When Your Child Is Aggressive And Hurts Others
My day was packed and busy. Deadlines at work were upon me, and even if I was exhausted, the stress I was experiencing was the “good” kind. I was being productive and being in my element made me happy. My son was doing well in daycare and hubby was fulfilled at work. I mean, everything was going great for our family. Or so I thought.
Mrs. Smith, director of the daycare center where I bring little Mikey, rang my phone. I furrowed my eyebrows in surprise which then turned into fear in a split second. Is something wrong with Little Mikey??? Why is Mrs. Smith calling me? I had to excuse myself from the team meeting and went out the conference room.
“Hello, Ms. Taylor. I’m sorry for calling you at work. I know you’re busy, but this is important.” Mrs. Smith said. My heart beat faster than before. There is something wrong with my son. And why is she so calm? Is this the peaceful moment before the storm?
“Everything ok, Mrs. Smith? Is Mikey ok?” I asked in a panic.
“Mikey is fine. I’m sorry for making you worry. But there was an incident.” She said.
“What incident? What do you mean?” That was my reply.
“Mikey was involved in an altercation with another boy. It was on CCTV, he initiated aggressiveness and punched the other child.” She said sadly.
“Oh, my good lord! Is the other boy ok?” I asked with tears slowly forming in my eyes.
“Yes, yes he is. Just a bit shook up. I called because we need to talk about this in my office. Are you free now?” Mrs. Smith said.
I didn’t say I’m busy. How could I when my son’s behavior was unusual and appalling? Now, I’m stressed. And it’s not the “good” kind.
As I enter Mrs. Smith’s office, the children were there and so was the mother of the other boy. She looked pissed, and of course, I understand her fully. I waited for Mrs. Smith to facilitate and start the meeting.
She started with “Kids can be very heavy-handed or that their acts can be too aggressive while they play. While it’s not their intention to hurt playmates, sometimes, it can happen. They would hit other kids, slap them, pinch, scratch, poke, bite, pull girls hair, kick while playing and shoving. At times, there is punching and knocking down. It doesn’t mean the other child is bad or a bully, but we need to curb this behavior because we want them to grow up as loving, caring and responsible adults.”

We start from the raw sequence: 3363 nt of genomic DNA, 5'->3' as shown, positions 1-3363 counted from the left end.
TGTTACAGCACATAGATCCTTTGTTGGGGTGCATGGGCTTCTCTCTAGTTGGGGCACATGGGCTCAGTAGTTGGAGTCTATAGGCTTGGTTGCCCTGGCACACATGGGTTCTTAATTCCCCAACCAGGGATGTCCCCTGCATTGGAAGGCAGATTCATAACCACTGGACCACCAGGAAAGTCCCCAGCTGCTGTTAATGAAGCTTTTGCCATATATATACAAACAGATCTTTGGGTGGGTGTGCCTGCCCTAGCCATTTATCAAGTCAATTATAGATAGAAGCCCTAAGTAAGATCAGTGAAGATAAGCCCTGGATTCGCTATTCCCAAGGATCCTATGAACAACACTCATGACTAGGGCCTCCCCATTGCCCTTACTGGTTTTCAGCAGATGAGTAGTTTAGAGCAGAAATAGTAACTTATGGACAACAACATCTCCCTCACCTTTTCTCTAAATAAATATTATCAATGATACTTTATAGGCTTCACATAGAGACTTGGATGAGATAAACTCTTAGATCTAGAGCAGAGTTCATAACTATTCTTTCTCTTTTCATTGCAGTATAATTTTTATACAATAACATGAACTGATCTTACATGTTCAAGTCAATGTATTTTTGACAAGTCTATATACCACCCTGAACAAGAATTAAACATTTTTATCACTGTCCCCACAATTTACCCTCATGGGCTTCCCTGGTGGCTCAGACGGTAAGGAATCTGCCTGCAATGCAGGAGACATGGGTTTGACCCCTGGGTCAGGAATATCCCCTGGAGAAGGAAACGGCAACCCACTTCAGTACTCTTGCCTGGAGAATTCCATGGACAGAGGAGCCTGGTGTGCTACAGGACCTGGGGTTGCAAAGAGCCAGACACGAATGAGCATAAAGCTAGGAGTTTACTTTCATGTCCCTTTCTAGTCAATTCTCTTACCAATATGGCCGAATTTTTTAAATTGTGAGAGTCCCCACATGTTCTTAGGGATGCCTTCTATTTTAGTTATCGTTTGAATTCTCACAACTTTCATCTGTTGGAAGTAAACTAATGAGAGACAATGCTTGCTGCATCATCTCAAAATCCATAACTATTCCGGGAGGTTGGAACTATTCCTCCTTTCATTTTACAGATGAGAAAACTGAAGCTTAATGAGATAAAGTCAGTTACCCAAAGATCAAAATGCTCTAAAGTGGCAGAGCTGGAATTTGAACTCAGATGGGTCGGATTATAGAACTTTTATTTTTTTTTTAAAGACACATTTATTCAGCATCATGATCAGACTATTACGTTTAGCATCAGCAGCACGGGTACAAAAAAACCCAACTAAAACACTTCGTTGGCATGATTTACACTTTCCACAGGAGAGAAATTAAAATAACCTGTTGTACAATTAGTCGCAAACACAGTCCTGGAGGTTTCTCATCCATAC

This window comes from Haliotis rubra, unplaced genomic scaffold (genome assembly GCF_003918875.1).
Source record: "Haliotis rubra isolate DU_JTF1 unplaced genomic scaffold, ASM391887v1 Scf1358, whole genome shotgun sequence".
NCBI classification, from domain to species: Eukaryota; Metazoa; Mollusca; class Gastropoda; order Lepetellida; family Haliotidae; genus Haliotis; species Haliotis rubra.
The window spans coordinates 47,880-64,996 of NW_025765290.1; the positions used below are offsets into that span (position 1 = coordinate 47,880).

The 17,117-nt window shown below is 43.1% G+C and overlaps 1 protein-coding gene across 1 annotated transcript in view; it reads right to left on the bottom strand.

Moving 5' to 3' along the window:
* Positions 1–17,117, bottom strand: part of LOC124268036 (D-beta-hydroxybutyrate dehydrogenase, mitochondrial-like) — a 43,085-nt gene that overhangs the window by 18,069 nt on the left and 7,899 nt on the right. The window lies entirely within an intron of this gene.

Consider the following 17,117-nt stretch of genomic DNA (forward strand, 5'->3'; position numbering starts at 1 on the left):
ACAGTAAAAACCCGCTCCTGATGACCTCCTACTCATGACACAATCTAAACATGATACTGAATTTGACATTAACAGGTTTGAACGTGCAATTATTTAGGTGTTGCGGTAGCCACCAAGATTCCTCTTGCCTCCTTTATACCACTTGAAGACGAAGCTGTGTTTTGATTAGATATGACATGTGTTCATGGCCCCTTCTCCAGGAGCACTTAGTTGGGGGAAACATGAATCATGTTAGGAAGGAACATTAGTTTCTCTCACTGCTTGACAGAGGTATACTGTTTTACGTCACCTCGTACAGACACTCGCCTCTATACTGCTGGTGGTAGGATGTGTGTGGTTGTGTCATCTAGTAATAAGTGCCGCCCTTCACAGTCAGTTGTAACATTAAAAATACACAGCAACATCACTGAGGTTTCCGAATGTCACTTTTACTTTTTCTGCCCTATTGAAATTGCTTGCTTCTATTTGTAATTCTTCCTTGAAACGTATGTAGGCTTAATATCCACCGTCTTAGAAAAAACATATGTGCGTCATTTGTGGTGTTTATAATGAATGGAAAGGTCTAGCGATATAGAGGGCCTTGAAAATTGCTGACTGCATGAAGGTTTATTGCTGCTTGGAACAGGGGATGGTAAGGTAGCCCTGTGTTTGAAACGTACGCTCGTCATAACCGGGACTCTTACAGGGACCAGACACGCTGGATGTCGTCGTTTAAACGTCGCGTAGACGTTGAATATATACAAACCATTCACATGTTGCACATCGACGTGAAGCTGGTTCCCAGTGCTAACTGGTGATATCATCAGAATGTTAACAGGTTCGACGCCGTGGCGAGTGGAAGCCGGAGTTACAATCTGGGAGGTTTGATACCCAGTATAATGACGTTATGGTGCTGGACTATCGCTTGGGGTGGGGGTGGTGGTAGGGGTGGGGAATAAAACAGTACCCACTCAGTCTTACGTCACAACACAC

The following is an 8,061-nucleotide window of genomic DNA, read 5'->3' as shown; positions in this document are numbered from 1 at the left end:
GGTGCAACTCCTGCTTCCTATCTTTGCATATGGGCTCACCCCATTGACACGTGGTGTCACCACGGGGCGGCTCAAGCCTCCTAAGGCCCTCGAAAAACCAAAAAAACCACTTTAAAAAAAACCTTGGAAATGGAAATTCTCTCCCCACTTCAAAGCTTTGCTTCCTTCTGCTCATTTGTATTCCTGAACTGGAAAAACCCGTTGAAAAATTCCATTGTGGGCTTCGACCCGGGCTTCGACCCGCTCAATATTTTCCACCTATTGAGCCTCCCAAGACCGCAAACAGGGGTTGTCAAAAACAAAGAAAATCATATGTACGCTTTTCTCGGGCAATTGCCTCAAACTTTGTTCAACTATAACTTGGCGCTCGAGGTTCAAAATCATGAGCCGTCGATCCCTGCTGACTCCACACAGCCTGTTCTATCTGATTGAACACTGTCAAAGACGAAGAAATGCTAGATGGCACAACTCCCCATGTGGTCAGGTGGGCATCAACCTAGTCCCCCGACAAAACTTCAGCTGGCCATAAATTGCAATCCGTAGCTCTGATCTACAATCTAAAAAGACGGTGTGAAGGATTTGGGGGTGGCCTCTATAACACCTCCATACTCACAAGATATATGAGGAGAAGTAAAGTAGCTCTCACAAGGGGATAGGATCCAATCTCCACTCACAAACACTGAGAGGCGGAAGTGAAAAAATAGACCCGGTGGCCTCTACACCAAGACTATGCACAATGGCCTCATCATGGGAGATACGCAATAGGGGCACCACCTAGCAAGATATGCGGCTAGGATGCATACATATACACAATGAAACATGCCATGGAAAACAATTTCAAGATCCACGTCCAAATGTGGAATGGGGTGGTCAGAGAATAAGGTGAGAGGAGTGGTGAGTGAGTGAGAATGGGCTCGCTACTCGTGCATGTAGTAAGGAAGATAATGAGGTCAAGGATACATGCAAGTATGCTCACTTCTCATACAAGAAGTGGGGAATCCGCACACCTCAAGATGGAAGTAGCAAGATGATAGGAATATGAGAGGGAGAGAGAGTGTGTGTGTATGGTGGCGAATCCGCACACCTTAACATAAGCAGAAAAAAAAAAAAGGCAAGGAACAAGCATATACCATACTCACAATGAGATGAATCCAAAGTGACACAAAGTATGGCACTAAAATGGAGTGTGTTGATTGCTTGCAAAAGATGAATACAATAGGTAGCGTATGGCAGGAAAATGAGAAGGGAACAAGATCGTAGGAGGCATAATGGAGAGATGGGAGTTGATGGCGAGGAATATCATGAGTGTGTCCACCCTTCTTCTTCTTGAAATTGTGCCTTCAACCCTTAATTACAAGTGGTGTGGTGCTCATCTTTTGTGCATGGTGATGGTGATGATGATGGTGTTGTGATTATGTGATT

“I am so sorry for my son’s behavior and action,” I told the boy’s mother.
“Rest assured that this will not happen again and that I will bring Mikey to a therapist.” This time, I turned to Mrs. Smith. I said that because I can’t find an available center for Mikey at short notice and if his action would merit suspension from the center, my schedule would be compromised. But of course, the underlying issue here is for Mikey to learn that violence is never a solution to anything.
After I said all of that, the mother of the other child seems appeased, and she said that it was child’s play and can be let go. She left with her child, and Mrs. Smith told me to stay.
“Ms. Taylor, I’m an OT or an occupational therapist. I’m not saying that Mikey is a naughty boy. He’s just a boy who’s curious and experimenting. But we need to focus on this and recondition his mind. We have to instill in him that hurting other is not good. DO NOT HIT. HITTING OTHERS WILL HURT THEM, AND IT’S A BAD THING TO DO. Every time he does that, we supplement with these words.” Mrs. Smith said.
“If Mikey continues with this behavior and we don’t teach him what’s right and wrong, he will grow up to be a bully. We cannot ignore this, and we also have to monitor his acts. Are we on the same page with this? I want to help Mikey.”
“I agree.” That was all I could say.
And so, I book an appointment with a child therapist to see what’s up with Mikey. I also took time off from work because I want my son to feel that I am “there” for him. Money is nothing compared to my son. If he grows up to be a young offender because I didn’t take the time to help him while he was young, then, it’s my fault.